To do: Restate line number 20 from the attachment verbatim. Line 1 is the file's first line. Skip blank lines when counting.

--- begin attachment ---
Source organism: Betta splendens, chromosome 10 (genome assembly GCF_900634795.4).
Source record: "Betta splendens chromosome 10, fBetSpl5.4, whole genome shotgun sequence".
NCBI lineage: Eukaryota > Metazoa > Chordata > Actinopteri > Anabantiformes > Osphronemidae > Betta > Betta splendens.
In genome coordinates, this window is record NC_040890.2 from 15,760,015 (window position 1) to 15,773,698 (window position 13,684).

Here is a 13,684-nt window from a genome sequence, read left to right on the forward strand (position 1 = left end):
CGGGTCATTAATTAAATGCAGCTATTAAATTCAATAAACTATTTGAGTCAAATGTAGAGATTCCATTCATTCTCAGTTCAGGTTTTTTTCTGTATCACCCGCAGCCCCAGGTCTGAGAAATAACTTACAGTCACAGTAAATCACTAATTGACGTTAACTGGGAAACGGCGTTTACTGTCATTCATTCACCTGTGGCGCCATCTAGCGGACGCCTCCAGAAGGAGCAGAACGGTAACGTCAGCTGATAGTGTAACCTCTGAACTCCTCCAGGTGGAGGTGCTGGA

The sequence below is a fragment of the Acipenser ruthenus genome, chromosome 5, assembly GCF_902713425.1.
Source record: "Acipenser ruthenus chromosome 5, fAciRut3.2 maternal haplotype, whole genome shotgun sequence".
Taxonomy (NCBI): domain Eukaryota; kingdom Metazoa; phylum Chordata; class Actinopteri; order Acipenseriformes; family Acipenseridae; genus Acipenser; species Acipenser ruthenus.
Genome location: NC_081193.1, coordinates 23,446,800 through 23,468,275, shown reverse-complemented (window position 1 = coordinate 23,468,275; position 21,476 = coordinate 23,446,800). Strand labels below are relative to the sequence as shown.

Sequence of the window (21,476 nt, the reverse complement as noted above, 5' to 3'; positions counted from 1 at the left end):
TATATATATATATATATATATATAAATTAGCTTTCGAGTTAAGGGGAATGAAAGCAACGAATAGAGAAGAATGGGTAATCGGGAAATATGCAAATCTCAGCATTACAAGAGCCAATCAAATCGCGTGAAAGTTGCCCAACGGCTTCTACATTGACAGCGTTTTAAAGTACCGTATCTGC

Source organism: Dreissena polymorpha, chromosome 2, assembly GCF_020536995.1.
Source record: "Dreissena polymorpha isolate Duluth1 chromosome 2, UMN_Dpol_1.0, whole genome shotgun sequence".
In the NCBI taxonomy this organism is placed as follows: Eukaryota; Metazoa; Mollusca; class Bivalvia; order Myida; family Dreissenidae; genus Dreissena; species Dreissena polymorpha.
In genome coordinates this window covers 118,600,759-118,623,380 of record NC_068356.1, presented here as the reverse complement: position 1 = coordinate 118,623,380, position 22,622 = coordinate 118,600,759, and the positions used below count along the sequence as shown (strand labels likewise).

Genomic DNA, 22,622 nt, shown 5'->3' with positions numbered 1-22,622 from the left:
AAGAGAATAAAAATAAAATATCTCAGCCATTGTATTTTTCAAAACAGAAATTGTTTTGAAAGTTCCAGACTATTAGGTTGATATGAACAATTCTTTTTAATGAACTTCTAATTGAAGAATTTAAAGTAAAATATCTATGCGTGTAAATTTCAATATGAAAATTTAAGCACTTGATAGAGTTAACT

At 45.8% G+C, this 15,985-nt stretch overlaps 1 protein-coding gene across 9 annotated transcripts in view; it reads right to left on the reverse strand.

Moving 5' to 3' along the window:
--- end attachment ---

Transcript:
Moving 5' to 3' along the window: